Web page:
Gleaming on the Safran display (Stand 357) is a mock-up of the Snecma Silvercrest engine, which has been selected for the Cessna Citation Longitude super-midsize business jet. Displaying the model, which was first shown a few weeks ago at NBAA, underlines the fact that Silvercrest is now a program moving fast towards certification in 2015. Ground tests have already started (see MEBA Convention News, Tuesday) and the first flight trials on the right-hand nacelle of a specially modified Gulfstream II are scheduled to begin in the summer.
Here at MEBA, Loïc Nicolas, Snecma’s general manager for the business aviation market, outlined some of the support infrastructure that is being planned for the Silvercrest. “Support is a key target for us,” he said. “We will have a maintenance customer support center in the U.S., and another one in Asia. A center in France will cover Europe and the Middle East.”
Establishing regional centers smoothes the support process by removing the distribution of parts over long distances, and by overcoming major time-zone differences. “We want to be totally integrated with the area where our customers will fly,” said Nicolas. For its initial application in the Longitude, Snecma will naturally partner with existing Cessna maintenance centers.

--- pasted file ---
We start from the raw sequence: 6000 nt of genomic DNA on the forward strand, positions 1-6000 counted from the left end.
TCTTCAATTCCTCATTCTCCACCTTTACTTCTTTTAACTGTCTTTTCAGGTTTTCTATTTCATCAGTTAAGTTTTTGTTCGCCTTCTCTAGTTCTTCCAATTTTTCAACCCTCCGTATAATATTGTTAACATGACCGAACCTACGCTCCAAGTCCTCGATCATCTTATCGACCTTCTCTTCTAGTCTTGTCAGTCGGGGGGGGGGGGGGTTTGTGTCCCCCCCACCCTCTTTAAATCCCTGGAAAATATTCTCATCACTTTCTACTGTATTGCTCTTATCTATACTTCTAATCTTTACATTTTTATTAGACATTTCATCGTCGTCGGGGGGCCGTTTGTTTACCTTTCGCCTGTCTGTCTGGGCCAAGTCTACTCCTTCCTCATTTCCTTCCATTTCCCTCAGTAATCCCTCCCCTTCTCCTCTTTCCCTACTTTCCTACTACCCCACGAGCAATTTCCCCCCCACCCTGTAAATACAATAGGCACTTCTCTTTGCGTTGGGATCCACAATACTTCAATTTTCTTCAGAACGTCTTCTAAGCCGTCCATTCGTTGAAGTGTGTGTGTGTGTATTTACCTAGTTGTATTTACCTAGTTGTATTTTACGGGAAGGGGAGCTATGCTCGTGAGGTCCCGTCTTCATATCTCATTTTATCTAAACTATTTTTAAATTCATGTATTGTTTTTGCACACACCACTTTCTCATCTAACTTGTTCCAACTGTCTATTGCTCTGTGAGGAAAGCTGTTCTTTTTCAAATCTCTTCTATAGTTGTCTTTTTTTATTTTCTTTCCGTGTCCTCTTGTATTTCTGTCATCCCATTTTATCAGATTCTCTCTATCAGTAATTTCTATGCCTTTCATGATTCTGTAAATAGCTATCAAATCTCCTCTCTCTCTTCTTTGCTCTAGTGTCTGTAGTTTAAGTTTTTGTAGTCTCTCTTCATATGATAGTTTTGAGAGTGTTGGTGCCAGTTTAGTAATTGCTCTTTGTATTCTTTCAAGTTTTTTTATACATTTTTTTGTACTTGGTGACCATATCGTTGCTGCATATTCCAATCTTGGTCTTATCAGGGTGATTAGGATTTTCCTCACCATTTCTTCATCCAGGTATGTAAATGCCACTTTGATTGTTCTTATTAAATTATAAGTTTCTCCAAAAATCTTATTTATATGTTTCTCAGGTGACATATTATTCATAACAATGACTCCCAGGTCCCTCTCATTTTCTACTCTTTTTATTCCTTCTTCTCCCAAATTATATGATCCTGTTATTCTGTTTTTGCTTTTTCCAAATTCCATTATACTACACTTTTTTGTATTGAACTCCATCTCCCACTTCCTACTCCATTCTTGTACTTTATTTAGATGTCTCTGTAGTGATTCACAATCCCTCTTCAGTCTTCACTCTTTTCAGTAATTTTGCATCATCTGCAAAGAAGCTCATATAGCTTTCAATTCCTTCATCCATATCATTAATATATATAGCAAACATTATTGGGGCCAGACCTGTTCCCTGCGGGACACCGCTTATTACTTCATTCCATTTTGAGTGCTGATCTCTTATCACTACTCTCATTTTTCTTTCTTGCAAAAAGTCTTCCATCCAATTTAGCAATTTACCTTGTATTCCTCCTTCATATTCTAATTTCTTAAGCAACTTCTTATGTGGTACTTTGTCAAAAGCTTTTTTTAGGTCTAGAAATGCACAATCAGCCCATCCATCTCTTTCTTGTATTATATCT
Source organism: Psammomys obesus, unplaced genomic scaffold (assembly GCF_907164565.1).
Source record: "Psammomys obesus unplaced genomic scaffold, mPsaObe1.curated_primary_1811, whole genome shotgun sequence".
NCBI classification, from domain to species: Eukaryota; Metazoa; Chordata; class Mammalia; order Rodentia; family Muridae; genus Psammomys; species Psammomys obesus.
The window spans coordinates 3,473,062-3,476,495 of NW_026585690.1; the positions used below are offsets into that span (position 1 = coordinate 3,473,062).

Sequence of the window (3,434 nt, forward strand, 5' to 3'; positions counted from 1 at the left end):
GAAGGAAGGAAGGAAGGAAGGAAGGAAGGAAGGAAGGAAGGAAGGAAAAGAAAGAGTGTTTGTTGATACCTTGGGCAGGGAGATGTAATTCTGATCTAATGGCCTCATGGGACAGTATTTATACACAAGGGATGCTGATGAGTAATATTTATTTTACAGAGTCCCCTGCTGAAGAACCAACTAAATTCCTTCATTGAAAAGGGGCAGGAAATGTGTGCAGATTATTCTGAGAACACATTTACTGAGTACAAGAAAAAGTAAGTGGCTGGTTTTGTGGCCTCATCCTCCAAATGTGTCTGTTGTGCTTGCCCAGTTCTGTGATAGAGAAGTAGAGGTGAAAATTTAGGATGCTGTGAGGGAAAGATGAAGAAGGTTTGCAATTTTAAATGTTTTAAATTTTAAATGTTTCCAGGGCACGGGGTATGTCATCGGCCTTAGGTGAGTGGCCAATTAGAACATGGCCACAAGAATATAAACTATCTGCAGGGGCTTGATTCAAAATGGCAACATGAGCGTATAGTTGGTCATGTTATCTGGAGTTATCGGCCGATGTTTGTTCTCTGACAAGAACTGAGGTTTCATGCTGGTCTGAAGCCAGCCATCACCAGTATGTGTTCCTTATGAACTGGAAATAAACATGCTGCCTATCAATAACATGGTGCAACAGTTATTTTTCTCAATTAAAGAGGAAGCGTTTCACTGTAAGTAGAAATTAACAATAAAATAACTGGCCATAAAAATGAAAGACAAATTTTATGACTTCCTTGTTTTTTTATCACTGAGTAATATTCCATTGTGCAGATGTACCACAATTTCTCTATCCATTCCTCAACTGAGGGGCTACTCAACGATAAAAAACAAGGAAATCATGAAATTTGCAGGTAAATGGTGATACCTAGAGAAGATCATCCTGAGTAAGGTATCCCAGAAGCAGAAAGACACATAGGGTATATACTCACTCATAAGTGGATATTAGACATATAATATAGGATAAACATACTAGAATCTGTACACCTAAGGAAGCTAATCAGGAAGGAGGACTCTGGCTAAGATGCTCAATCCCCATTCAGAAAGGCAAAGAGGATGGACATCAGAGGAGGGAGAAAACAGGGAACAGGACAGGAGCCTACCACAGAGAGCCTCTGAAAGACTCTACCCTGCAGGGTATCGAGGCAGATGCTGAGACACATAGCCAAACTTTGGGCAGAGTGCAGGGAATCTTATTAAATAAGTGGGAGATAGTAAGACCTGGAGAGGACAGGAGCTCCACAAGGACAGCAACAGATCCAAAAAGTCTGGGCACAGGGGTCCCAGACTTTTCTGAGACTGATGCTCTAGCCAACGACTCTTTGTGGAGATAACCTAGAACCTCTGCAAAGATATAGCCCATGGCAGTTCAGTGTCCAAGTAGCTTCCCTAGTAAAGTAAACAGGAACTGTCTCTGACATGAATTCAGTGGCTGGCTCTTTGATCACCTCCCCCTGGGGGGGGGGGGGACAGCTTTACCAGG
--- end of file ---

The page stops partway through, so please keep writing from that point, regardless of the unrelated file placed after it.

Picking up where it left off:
Snecma is using sophisticated performance monitoring systems that allow data to be downlinked to ground centers for computerized analysis. This technology is drawn down from that developed for the CFM56 airliner engines that Snecma builds in a joint venture with GE.
Nicolas sees a bright future for the Silvercrest engine. “We see that new aircraft are requiring more thrust and more range, in any category, and they also want higher cruise speeds,” he explained. “To achieve that they need new-generation engines with exceptionally low fuel consumption.”